Inspired by the efforts of the "Friends of the Lower West Side" and the Save Washington Street coalition to protect the last traces of Manhattan's Little Syria neighborhood, Turkish director Özge Dogan completed an extraordinary documentary film called The Sacred in 2012.
McCourt's story of immeasurable grief and the ability to overcome hatred makes him another hero of the 9/11 tragedy. He recently passed away at the age of 71 after a battle with cancer. His example is one which should not be forgotten.
At the brand-new George W. Bush Presidential Library and Museum in Texas, everybody's favorite former president, George W. Bush, wants you to know he tried really, really hard. And he seems to be asking: Would you, average American, have done any better?
In a crisis, how do we keep individuals from publicly sharing sensitive information which can endanger lives within minutes? Verification of facts is of utmost importance, but is it immediately possible given the scope and instantaneous nature of the internet?
A tragedy like this brings us face-to-face with our existential vulnerabilities -- vulnerabilities to harm, death, and loss -- and the existential vulnerability of all those we love and, perhaps worst of all, the limitedness or our ability to protect them.
"We heard the boom down the street. Still, nobody cared. To live in New York City is to accept the occasional boom. At that moment, nobody had any idea that a terrorist with a truck bomb had blown a crater under the WTC that was the size of the Meadowlands Arena -- or that six people were dead."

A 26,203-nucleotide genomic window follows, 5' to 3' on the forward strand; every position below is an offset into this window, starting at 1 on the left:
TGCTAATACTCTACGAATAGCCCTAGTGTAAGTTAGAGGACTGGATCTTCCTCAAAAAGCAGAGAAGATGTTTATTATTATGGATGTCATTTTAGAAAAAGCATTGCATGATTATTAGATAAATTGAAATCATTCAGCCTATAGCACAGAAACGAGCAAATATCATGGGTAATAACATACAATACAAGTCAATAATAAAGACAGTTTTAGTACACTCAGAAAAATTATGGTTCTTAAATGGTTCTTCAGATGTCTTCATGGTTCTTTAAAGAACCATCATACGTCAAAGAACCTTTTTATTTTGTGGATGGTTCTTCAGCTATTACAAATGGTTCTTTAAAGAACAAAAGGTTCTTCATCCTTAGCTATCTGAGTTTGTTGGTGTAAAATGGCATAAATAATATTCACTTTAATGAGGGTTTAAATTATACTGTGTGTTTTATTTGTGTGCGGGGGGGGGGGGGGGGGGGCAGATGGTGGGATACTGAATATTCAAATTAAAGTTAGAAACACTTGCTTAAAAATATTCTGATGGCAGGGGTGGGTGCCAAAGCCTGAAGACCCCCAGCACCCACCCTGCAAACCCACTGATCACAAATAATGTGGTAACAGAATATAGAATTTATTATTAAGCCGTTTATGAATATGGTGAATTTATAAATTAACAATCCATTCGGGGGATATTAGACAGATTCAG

Interfaith spiritual community Sanctuary NYC will screen Building Babel, which follows a year in the life of Sharif El-Gamal, the developer behind New York's Park51, sometimes referred to by opponents as the "Ground Zero Mosque."
Now that we're all shopped out (even me), have returned the mistakes and planned for future purchases, it's time to take a look back on the best of New York City retail this year, and a couple of wishes for the future.
The entire world holds its breath to see which leader the American community chooses, as the world's economic future rests firmly on US shoulders. Let's just hope it won't take another catastrophe for us to recognize the one that we want.
We may be safer from external threats, but there's a dangerous internal weakness fostered by a lack of nationalism 11 years later that threatens our future more than Islamic fundamentalists in Asia and Africa.